We’ve seen a flurry of new studies focused on mineral resource security over the past few months, an encouraging signal that the issue is increasingly getting the attention it deserves. While we would be remiss not to include our Critical Metals Report and our Gateway Metals Report, two of the more recent studies were released by the American Legislative Exchange Council (ALEC), and, just this week, the RAND Corporation.
While ALEC’s report is more narrowly tailored and focuses specifically on Rare Earths and Uranium mining potential in the United States, RAND’s “Critical Materials Present Danger to U.S. Manufacturing” study examines a broader set of minerals which are produced in one or just a few countries, and which meet the following criteria:
- The dominant producer is outside the United States.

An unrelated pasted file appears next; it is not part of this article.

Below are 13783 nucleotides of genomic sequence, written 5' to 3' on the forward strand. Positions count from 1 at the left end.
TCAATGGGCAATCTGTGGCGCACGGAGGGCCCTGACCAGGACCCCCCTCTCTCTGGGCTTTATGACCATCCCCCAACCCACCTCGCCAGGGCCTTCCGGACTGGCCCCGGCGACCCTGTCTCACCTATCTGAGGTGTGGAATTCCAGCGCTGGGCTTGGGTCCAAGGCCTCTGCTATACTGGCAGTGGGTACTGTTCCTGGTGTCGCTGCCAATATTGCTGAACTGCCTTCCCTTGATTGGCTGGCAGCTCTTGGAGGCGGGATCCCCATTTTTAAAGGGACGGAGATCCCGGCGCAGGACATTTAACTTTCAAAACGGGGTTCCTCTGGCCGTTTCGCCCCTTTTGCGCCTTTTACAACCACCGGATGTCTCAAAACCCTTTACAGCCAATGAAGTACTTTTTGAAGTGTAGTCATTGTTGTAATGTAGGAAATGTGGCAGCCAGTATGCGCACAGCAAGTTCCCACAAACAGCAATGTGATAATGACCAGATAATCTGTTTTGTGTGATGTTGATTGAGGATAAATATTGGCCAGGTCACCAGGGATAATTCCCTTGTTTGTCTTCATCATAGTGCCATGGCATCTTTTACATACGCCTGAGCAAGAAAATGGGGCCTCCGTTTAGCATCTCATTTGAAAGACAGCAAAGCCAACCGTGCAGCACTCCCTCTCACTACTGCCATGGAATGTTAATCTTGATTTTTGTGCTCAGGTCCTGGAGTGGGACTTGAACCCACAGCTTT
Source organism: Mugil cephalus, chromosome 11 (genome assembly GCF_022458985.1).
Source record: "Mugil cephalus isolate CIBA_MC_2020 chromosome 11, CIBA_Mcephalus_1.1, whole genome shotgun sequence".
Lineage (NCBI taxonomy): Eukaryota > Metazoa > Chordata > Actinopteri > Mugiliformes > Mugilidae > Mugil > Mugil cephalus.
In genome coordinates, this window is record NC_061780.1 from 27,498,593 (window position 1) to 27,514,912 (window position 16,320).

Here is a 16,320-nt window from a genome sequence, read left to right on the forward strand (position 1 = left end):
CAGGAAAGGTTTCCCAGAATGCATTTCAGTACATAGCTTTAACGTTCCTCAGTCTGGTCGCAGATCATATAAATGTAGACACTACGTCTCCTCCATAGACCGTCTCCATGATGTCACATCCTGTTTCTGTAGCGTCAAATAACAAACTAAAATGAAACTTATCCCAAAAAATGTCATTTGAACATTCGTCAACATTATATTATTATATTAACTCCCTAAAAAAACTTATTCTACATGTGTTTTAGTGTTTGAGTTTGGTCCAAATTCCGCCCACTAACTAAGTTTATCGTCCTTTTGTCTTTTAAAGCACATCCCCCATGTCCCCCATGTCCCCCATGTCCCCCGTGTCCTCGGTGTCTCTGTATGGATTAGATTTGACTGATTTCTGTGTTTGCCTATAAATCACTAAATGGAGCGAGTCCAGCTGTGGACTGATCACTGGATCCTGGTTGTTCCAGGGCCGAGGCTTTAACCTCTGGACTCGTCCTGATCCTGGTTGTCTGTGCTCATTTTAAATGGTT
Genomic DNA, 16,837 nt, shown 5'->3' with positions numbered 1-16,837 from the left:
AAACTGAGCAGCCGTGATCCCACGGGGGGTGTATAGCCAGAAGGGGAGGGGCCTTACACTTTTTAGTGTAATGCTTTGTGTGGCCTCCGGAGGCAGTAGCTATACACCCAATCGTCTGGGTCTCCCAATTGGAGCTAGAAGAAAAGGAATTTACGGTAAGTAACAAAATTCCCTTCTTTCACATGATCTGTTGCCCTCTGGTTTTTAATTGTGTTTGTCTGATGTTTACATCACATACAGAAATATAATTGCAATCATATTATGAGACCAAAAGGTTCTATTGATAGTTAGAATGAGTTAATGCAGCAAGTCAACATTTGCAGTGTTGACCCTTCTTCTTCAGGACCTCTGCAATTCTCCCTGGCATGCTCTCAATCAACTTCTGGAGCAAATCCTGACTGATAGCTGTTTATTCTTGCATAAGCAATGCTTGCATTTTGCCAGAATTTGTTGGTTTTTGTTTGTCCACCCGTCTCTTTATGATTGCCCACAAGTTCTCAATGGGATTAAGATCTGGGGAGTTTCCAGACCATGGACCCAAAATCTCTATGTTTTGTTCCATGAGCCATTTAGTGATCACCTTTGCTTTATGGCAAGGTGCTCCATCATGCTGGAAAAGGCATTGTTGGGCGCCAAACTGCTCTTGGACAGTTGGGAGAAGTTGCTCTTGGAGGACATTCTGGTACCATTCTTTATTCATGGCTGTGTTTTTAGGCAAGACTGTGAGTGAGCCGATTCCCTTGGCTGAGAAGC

- The United States has appreciable net imports.
- The dominant producers have shortfalls in their quality of governance, as measured by the Worldwide Governance Indicators (WGI) published by the World Bank.
China, being the dominant producer for a number of key critical minerals, has more than once demonstrated its willingness to resort to market distortions – policies which, according to RAND, suggest the need for two types of actions:
(1) those that can increase resiliency to supply disruptions or market distortions and
(2) those that can provide early warning of developing problems resulting from the concentration of production.
What better way to “increase resiliency” than diversifying sources of supply by developing the resources we have beneath our own soil?